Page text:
Opinion

EPA’s explanation for FOIA bias leaves a lot of questions unanswered

Brian McNicoll Former communications director for the House Committee on Oversight and Government Reform

The Environmental Protection Agency has been under fire for weeks over allegations it treats right-of-center groups harshly when they request documents under the Freedom of Information Act but promptly assists left-of-center requesters.

The EPA finally has its response, and it looks like the agency took a page from the Politician Handbook and answered not the questions that were raised by Chris Horner, my colleague at the Competitive Enterprise Institute, but those it created specifically for this situation.

According to Politico, the EPA’s response can be summarized as follows: Our policy is to treat everyone the same, and although the numbers seem to show we didn’t often follow that policy, some of the numbers you’ve heard can be tweaked a bit if you will allow us to use our most peculiar way of calculating them — and besides, it’s not like we actually charged anybody any money over this.

Let’s untangle this — not only because it shows the agency lied but because it shows a level of disdain for sharing information with the paying public that should alarm all Americans.

At issue is what happens when groups submit FOIA requests to the EPA. When groups submit FOIA requests, they also request the fees for searching for and collecting information be waived under a provision of the Freedom of Information Act that says groups that plan to broadly disseminate information of general interest do not have to pay for it. This keeps the government from maintaining secrecy by making information unaffordable to the groups (many of which are quite small) that make these requests.

Horner, a senior fellow at CEI, ran into this after he revealed in his recent book, “The Liberal War on Transparency,” that EPA Administrator Lisa Jackson used a false name — Richard Windsor — as her email address for conducting official business.

He found out that some of the EPA’s allies, such as the Sierra Club and the Natural Resources Defense Council, routinely had their requests for information honored quickly and their fee waivers granted. CEI, meanwhile, had its requests for fee waivers denied and had to appeal almost every time it sought information.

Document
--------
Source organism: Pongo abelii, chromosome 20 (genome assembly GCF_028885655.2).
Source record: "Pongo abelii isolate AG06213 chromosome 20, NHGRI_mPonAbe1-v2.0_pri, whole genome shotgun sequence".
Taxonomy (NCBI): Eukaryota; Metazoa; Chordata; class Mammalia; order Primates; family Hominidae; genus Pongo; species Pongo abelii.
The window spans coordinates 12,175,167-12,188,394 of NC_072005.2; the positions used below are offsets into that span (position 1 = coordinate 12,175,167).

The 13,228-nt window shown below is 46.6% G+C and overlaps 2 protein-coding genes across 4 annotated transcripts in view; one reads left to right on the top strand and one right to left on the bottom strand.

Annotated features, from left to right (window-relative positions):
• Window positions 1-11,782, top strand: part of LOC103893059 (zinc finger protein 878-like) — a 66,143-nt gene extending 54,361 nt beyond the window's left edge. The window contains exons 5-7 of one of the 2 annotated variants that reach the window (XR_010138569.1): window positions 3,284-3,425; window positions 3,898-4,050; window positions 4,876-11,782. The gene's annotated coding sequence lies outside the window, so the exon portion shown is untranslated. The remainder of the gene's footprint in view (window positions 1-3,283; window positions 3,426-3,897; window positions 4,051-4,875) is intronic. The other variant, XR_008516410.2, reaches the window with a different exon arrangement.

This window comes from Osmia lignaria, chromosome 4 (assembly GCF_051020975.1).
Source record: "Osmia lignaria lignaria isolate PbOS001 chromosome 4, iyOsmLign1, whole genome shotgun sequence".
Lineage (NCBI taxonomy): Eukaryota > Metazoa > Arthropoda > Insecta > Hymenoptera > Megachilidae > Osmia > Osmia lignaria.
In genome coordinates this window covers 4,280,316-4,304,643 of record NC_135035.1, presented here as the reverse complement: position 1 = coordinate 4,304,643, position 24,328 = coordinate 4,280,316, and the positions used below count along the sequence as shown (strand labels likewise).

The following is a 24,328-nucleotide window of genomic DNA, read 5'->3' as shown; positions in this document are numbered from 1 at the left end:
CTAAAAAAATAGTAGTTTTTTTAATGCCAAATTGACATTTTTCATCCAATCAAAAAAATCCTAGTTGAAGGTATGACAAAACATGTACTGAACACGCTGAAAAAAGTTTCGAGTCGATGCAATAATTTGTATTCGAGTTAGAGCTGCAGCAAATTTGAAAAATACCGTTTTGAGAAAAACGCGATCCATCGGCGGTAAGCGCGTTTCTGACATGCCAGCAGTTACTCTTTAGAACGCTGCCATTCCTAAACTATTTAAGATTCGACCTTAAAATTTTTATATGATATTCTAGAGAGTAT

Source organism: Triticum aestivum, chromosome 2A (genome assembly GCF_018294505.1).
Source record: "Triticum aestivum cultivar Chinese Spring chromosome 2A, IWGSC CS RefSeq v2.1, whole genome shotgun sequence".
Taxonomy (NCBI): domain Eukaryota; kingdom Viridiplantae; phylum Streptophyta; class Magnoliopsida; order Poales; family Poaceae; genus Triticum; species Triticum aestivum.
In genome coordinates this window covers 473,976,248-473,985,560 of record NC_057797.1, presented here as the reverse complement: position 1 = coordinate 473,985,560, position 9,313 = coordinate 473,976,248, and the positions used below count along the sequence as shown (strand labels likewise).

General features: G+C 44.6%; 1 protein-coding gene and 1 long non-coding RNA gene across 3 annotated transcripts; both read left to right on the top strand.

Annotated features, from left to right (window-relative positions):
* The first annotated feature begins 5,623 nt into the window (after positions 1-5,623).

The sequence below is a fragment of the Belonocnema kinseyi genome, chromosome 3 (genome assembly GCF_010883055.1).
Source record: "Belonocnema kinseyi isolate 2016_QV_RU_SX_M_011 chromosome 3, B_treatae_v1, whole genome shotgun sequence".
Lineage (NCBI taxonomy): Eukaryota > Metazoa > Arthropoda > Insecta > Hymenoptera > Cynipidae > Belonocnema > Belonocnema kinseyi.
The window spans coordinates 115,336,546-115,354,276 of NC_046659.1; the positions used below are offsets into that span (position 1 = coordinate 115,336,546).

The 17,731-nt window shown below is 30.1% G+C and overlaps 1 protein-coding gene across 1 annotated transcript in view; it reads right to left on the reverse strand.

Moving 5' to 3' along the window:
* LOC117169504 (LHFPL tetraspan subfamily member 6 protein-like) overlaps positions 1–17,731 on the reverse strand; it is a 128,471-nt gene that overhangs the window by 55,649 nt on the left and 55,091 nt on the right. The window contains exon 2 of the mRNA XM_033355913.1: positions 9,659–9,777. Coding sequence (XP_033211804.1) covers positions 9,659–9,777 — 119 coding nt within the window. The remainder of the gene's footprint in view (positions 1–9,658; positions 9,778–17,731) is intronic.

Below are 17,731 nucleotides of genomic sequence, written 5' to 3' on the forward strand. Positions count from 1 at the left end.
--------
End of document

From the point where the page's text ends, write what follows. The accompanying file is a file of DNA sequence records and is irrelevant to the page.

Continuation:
So Horner FOIA’d the records of fee waiver requests and determined 15 of his last 17 had been turned down, but 85 of the 92 he looked at from environmental pressure groups were granted. CEI appealed all 15 denials and won on appeal each time, simply by restating the arguments it made in the original request. In other words, the agency turned down CEI’s requests not on any legal basis but simply to harass an organization that didn’t sing from the EPA hymnal.

The EPA says if all FOIA fee waiver requests are examined, the numbers don’t look quite as bad. The agency says it actually granted 11 of CEI’s 17 requests. But if CEI files a request, waits the required 20 business days for a response and hears nothing, it forces the action by filing a lawsuit — or, if the request was acknowledged but declined, appealing the decision.

When the court grants CEI’s requests — which it has in all 15 cases — the EPA sometimes follows that with a letter granting the original request. But the EPA had its chance to grant the request before the appeal, not after. And it is a farce to pretend otherwise.

The EPA’s defenders say CEI and Horner are too quick to the trigger — often filing suits within a week after the 20 days expires. But the law clearly requires the EPA to reply within 20 days. The EPA regularly misses deadlines as part of its strategy to delay the turnover of the documents that have been requested.

The EPA also says it’s not like CEI ever had to shell out money for these records. Of course, EPA never collected any money. It’s not allowed to by law. It’s required to provide, for free, information requested by groups such as CEI, which seek to broadly disseminate information of general public interest.

And, as Horner says, the agency “persists, even to this day, with a campaign of serially denying fee waiver requests outright or by refusing to grant them, buying time and costing its perceived enemies scarce resources to appeal and, far too often, sue, to compel the EPA to do what the law requires it to do.”

EPA spokeswoman Alisha Johnson says CEI’s claims “do not stand up against the facts” and that it is “unfortunate that CEI continues to present a narrative to the American people that is simply untrue.”

It’s unfortunate, all right. But it’s the EPA, not CEI, that’s pushing a false narrative.

Brian McNicoll is Senior Director of Communications for the Competitive Enterprise Institute (cei.org), a free-market policy organization in Washington, D.C.